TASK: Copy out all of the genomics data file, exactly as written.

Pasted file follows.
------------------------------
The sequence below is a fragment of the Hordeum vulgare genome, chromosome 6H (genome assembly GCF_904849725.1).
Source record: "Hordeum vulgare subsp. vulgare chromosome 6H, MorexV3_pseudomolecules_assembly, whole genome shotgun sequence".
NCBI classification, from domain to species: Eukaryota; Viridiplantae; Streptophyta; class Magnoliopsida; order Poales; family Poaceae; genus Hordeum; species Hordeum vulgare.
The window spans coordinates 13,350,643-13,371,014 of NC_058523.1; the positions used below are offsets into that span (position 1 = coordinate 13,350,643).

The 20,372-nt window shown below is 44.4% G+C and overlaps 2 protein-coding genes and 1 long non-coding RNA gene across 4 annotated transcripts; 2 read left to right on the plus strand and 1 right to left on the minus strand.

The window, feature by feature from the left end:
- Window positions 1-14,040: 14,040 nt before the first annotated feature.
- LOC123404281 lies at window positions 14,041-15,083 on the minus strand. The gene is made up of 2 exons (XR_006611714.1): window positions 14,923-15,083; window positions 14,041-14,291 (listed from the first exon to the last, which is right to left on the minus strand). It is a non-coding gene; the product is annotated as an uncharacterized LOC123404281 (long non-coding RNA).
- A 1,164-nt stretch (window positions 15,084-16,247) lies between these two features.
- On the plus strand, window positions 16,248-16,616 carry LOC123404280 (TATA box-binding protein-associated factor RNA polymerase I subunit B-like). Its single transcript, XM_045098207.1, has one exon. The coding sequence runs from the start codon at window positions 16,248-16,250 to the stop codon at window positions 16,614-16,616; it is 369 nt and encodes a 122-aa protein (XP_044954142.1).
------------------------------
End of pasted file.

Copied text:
The sequence below is a fragment of the Hordeum vulgare genome, chromosome 6H (genome assembly GCF_904849725.1).
Source record: "Hordeum vulgare subsp. vulgare chromosome 6H, MorexV3_pseudomolecules_assembly, whole genome shotgun sequence".
NCBI classification, from domain to species: Eukaryota; Viridiplantae; Streptophyta; class Magnoliopsida; order Poales; family Poaceae; genus Hordeum; species Hordeum vulgare.
The window spans coordinates 13,350,643-13,371,014 of NC_058523.1; the positions used below are offsets into that span (position 1 = coordinate 13,350,643).

The 20,372-nt window shown below is 44.4% G+C and overlaps 2 protein-coding genes and 1 long non-coding RNA gene across 4 annotated transcripts; 2 read left to right on the plus strand and 1 right to left on the minus strand.

The window, feature by feature from the left end:
- Window positions 1-14,040: 14,040 nt before the first annotated feature.
- LOC123404281 lies at window positions 14,041-15,083 on the minus strand. The gene is made up of 2 exons (XR_006611714.1): window positions 14,923-15,083; window positions 14,041-14,291 (listed from the first exon to the last, which is right to left on the minus strand). It is a non-coding gene; the product is annotated as an uncharacterized LOC123404281 (long non-coding RNA).
- A 1,164-nt stretch (window positions 15,084-16,247) lies between these two features.
- On the plus strand, window positions 16,248-16,616 carry LOC123404280 (TATA box-binding protein-associated factor RNA polymerase I subunit B-like). Its single transcript, XM_045098207.1, has one exon. The coding sequence runs from the start codon at window positions 16,248-16,250 to the stop codon at window positions 16,614-16,616; it is 369 nt and encodes a 122-aa protein (XP_044954142.1).